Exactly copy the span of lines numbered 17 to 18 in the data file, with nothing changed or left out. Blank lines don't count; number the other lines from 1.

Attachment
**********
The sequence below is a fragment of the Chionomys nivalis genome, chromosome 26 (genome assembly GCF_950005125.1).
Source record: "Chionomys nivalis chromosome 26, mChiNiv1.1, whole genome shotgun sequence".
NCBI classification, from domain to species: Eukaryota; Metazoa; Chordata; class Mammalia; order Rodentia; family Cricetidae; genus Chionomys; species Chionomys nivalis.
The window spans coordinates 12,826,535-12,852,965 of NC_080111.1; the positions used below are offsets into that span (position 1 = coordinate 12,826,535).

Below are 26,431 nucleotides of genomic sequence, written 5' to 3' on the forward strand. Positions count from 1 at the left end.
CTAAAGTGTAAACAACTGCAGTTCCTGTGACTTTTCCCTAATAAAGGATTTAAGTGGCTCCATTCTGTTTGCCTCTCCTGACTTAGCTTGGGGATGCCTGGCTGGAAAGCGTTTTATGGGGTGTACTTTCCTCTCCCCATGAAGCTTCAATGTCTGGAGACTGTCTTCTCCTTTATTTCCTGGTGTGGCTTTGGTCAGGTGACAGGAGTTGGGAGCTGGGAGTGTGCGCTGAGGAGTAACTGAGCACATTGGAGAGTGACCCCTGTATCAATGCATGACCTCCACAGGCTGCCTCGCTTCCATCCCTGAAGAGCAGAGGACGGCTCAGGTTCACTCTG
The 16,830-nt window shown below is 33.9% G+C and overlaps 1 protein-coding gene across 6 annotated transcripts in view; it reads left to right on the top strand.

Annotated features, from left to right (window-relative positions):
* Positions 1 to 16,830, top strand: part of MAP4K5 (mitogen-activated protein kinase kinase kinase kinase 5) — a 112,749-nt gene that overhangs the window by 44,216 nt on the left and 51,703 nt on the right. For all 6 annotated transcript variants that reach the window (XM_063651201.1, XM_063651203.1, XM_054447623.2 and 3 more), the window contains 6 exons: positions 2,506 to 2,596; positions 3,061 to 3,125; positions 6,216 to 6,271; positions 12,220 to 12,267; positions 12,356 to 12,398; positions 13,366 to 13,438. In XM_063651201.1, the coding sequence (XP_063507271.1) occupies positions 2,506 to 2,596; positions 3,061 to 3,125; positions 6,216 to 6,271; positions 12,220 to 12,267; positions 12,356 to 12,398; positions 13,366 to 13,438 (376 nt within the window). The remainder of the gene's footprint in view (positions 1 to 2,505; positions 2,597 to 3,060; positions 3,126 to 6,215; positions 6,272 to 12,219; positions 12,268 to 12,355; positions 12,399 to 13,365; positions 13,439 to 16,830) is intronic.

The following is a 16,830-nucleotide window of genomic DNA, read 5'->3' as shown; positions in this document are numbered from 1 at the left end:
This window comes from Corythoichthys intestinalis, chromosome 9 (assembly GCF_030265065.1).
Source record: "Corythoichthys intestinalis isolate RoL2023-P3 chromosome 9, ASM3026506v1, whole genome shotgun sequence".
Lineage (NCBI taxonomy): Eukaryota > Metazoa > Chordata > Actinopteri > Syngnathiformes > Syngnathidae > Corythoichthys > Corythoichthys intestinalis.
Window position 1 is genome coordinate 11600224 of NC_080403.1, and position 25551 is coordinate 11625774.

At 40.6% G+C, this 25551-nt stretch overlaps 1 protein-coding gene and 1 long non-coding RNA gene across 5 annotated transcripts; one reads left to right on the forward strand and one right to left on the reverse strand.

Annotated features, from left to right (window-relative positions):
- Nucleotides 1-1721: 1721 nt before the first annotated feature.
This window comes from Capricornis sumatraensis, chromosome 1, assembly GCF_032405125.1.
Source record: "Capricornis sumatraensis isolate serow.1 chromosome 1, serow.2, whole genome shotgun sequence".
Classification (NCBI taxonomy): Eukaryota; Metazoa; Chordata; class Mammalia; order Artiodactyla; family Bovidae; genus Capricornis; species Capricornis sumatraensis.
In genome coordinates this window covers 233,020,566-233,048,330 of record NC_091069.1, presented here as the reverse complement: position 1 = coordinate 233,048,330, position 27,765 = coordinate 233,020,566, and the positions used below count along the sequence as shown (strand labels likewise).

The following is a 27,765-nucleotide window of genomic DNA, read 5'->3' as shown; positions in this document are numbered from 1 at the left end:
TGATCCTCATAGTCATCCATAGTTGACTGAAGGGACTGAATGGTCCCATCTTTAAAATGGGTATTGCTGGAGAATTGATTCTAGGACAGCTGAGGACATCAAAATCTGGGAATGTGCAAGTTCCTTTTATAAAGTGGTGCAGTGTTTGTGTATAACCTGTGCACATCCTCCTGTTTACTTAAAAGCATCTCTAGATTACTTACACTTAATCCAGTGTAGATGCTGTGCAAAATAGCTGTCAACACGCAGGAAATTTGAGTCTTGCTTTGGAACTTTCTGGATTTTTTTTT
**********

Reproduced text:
- Nucleotides 1-1721: 1721 nt before the first annotated feature.
This window comes from Capricornis sumatraensis, chromosome 1, assembly GCF_032405125.1.